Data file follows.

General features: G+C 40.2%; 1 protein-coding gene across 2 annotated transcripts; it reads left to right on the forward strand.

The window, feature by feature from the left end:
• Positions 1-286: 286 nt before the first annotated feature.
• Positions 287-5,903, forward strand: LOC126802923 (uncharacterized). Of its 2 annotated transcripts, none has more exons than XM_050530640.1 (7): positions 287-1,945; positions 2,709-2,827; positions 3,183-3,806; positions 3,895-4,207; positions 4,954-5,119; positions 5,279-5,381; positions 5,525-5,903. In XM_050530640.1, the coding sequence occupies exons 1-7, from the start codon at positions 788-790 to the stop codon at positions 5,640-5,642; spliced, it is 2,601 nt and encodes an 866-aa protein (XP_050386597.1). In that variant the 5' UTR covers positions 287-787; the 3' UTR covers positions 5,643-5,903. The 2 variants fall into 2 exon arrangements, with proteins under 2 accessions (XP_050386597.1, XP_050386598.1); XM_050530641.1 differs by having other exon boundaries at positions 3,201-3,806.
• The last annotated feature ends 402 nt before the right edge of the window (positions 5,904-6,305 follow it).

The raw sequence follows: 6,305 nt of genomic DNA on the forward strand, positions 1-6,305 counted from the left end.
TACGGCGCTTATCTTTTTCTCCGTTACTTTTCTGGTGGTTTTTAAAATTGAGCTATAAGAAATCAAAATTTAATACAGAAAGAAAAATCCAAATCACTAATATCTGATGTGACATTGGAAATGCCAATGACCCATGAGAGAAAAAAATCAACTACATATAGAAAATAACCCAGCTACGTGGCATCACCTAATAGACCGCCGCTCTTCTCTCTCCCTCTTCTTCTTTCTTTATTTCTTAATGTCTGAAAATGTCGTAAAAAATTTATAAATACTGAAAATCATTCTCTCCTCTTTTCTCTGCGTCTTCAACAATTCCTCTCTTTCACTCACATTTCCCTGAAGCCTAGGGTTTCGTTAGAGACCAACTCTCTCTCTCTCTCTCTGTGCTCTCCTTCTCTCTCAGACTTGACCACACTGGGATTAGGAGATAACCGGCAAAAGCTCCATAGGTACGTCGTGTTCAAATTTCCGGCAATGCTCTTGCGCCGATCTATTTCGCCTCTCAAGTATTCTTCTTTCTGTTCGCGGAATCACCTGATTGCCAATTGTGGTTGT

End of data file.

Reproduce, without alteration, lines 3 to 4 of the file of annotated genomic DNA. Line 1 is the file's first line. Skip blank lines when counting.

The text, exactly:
• Positions 1-286: 286 nt before the first annotated feature.
• Positions 287-5,903, forward strand: LOC126802923 (uncharacterized). Of its 2 annotated transcripts, none has more exons than XM_050530640.1 (7): positions 287-1,945; positions 2,709-2,827; positions 3,183-3,806; positions 3,895-4,207; positions 4,954-5,119; positions 5,279-5,381; positions 5,525-5,903. In XM_050530640.1, the coding sequence occupies exons 1-7, from the start codon at positions 788-790 to the stop codon at positions 5,640-5,642; spliced, it is 2,601 nt and encodes an 866-aa protein (XP_050386597.1). In that variant the 5' UTR covers positions 287-787; the 3' UTR covers positions 5,643-5,903. The 2 variants fall into 2 exon arrangements, with proteins under 2 accessions (XP_050386597.1, XP_050386598.1); XM_050530641.1 differs by having other exon boundaries at positions 3,201-3,806.